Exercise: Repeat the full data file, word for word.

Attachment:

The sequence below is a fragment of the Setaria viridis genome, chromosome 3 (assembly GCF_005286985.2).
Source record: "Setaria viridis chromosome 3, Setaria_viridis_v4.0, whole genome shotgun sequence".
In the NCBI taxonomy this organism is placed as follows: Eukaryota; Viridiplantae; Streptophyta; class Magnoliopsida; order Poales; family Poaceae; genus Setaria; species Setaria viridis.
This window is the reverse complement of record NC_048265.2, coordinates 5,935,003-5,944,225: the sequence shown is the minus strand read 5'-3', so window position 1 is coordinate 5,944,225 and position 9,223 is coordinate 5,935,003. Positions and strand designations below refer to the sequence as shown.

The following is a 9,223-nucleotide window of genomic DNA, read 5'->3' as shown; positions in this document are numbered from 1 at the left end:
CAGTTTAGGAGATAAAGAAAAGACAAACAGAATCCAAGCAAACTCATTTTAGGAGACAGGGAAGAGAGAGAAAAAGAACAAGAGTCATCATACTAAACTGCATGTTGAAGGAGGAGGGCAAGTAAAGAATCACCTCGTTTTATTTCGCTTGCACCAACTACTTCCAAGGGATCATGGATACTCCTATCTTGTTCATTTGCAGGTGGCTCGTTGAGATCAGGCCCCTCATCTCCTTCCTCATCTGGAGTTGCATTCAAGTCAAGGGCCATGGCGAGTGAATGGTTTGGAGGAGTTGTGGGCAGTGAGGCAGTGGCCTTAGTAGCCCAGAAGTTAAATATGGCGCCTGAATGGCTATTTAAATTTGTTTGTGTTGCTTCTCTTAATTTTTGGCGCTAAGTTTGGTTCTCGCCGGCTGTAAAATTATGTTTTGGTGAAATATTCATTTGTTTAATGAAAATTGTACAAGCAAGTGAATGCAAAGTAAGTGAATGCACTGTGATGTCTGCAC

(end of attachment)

The sequence below is a fragment of the Setaria viridis genome, chromosome 3 (assembly GCF_005286985.2).
Source record: "Setaria viridis chromosome 3, Setaria_viridis_v4.0, whole genome shotgun sequence".
In the NCBI taxonomy this organism is placed as follows: Eukaryota; Viridiplantae; Streptophyta; class Magnoliopsida; order Poales; family Poaceae; genus Setaria; species Setaria viridis.
This window is the reverse complement of record NC_048265.2, coordinates 5,935,003-5,944,225: the sequence shown is the minus strand read 5'-3', so window position 1 is coordinate 5,944,225 and position 9,223 is coordinate 5,935,003. Positions and strand designations below refer to the sequence as shown.

The following is a 9,223-nucleotide window of genomic DNA, read 5'->3' as shown; positions in this document are numbered from 1 at the left end:
CAGTTTAGGAGATAAAGAAAAGACAAACAGAATCCAAGCAAACTCATTTTAGGAGACAGGGAAGAGAGAGAAAAAGAACAAGAGTCATCATACTAAACTGCATGTTGAAGGAGGAGGGCAAGTAAAGAATCACCTCGTTTTATTTCGCTTGCACCAACTACTTCCAAGGGATCATGGATACTCCTATCTTGTTCATTTGCAGGTGGCTCGTTGAGATCAGGCCCCTCATCTCCTTCCTCATCTGGAGTTGCATTCAAGTCAAGGGCCATGGCGAGTGAATGGTTTGGAGGAGTTGTGGGCAGTGAGGCAGTGGCCTTAGTAGCCCAGAAGTTAAATATGGCGCCTGAATGGCTATTTAAATTTGTTTGTGTTGCTTCTCTTAATTTTTGGCGCTAAGTTTGGTTCTCGCCGGCTGTAAAATTATGTTTTGGTGAAATATTCATTTGTTTAATGAAAATTGTACAAGCAAGTGAATGCAAAGTAAGTGAATGCACTGTGATGTCTGCAC